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reprint from American Movie Classics magazine
January 1992

Page 2 of 4

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Born in 1914, the son of prominent stage actor and silent-era matinee idol Tyrone Power Sr., Power came from a long line of show people. After a Catholic education and a Broadway apprenticeship, the younger Power moved west and a new generation of moviegoers forgot there was ever a Power senior.

In the days when studios groomed and trained stars like prize racehorses, Power was the champion of the 20th Century-Fox stable. Under the watchful eye of Darryl F. Zanuck, he was put gingerly through his paces and showcased to manly advantage. Hollywood legend has it that when Zanuck first saw Power in a screen test, he said the actor looked like a monkey. But with eyebrows trimmed and hair combed back, Power metamorphosed into, well, Tyrone Power.

His featured debut was as the adult version of Freddie Bartholomew in Lloyd's of London (1936). Power got full coverage and came off to good advantage in the love scenes. When Fox publicists read the response cards from smitten females ("Tyrone Power can dance with me anytime!" gushed one mash note), his future was assured.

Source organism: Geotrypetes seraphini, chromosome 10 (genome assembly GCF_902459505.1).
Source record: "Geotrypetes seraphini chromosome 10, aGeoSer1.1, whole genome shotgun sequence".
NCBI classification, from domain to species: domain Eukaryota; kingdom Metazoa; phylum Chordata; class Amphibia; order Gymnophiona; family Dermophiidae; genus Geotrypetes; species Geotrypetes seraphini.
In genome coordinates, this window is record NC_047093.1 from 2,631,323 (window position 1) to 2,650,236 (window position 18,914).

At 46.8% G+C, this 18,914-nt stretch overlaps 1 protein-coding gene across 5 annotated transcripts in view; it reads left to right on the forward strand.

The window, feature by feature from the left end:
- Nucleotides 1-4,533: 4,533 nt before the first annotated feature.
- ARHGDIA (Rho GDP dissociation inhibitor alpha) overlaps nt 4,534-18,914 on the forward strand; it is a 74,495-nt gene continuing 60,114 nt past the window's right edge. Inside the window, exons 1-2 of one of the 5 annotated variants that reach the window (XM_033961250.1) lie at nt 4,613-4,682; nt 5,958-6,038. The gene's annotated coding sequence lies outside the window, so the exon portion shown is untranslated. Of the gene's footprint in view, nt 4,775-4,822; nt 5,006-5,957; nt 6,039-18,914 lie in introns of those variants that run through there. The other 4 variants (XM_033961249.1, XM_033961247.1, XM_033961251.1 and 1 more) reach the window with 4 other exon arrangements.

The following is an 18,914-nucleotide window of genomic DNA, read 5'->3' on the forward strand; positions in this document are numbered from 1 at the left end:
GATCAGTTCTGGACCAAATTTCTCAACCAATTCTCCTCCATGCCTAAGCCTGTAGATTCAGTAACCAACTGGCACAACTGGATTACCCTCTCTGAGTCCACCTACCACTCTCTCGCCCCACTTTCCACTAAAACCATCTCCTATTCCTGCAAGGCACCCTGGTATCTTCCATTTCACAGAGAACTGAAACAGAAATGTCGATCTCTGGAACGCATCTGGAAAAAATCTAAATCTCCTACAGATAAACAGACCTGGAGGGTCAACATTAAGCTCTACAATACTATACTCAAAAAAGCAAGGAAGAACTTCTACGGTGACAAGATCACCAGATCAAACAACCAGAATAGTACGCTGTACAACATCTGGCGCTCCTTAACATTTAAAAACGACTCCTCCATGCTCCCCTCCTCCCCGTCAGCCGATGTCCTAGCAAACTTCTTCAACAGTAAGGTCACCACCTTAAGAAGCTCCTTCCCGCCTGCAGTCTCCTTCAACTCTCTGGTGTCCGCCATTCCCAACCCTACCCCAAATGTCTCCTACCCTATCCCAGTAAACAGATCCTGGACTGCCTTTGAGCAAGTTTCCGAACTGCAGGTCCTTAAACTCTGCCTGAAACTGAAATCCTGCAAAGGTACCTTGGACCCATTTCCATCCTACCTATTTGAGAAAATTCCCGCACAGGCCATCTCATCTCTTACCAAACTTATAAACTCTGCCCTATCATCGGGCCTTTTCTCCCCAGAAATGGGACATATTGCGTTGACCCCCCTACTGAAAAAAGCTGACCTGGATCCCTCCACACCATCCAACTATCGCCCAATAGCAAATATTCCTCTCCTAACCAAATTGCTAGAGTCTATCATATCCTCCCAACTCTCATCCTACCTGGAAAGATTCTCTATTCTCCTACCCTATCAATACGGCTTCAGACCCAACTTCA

At Fox, he traded off male leads with friendly rival Don Ameche, the studio's other utility player and the actor he had supplanted in Lloyd's. Typically, Power was cast in the more youthful and effervescent parts. He was apt to be dashing across train cars (Jesse James, 1939), swashbuckling over yardarms (The Black Swan, 1942), and seeking -- or being sought by -- a shapely selection of regal ladies and swooning damsels. Thus, in Suez (1938) the visionary French architect Ferdinand de Lesseps is less concerned with constructing a marvel of engineering than in engineering assignations with Loretta Young and Annabella.

Though never much of a song-and-dance man, Power tried his hand (and feet) at orchestral maneuvers by leading the parade in Alexander's Ragtime Band (1938), a brassy Irving Berlin musical. Propelled by a martial sound track, it moves briskly from 1911 to the "present" through dynamic montage and shifting set design. Curiously, no one seems to age a day in 25 years.

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